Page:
2. John says:

    “Freedom of self-control” sounds a lot like “master of your domain.”

  3. Roy says:

    I have been told by someone who should know that Brooks has no editor – neither about the ideas he writes about nor for the column itself. For reaction to other recent drivel (sorry my keypad has a mind of its own, I meant column) see:



  4. numeric says:

    Freedom of self-control.” I like that, no joke.

    “Freedom’s just another thing for nothing left to lose”–Kris Kristofferson and Fred Foster (Me and Bobbie MaGee).

    We’ve (or at least I) have discussed before a somewhat over literalness on literary expression and that may be in play here. On the other hand, maybe newspaper columnists should be more literal than figurative. It seems this particular column may be echoing the increasming, atomization, anomie and alienation of American life, only this time applied to newspaper columnists.

  5. Chris G says:

    “David’s mother was basically absent. “All her boyfriends have been nuts,” he said. “I never really got to see my mom that much.” His dad dropped out of school, dated several woman with drug problems and is now in prison. David went to seven different elementary schools. He ended up under house arrest, got a girl pregnant before she left him for a drug addict.”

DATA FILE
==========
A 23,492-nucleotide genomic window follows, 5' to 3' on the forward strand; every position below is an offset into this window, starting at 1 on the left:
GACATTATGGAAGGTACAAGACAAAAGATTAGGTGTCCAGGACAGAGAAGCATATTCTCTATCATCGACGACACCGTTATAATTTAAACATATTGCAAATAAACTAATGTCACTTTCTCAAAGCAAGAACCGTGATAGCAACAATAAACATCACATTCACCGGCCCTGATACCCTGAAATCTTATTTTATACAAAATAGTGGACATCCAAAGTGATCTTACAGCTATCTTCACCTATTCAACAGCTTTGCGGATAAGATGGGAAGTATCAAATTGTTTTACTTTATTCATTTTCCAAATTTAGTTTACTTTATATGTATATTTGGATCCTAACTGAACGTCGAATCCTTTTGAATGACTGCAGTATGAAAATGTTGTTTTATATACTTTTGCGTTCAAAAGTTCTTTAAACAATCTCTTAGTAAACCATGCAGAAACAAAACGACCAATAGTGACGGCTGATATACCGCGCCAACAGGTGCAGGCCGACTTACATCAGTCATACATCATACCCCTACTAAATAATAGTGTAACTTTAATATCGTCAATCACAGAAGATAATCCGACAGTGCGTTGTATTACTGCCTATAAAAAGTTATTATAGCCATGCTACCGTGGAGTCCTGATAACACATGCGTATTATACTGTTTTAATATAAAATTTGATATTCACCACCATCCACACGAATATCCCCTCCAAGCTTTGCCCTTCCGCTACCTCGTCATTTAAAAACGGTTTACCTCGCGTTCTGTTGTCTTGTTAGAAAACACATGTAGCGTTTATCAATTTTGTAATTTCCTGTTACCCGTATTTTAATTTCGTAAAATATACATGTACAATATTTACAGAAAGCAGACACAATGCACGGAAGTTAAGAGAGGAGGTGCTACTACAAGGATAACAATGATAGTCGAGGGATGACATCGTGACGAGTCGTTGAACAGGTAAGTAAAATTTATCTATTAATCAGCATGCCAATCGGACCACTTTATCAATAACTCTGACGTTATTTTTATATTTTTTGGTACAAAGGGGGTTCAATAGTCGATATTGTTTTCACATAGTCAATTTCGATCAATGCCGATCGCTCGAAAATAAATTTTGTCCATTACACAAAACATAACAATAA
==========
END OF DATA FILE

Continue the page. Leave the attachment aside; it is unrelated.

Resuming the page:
A few thoughts:
    1) David Brooks has adopted Bob Dole’s speech patterns?
    2) I’m a little surprised that Taibbi and/or driftglass aren’t all over that column. Maybe they’ve decided it’s no longer worth the bother? (My favorite driftglass post on Brooks – )
    3) The unnamed individuals to whom Brooks poses the questions, “Are you living for short-term pleasure or long-term good? Are you living for yourself or for your children? Do you have the freedom of self-control or are you in bondage to your desires?” I wonder if DB had a mental picture of those people? If so, I wonder what he imagines they look like? Hmmm…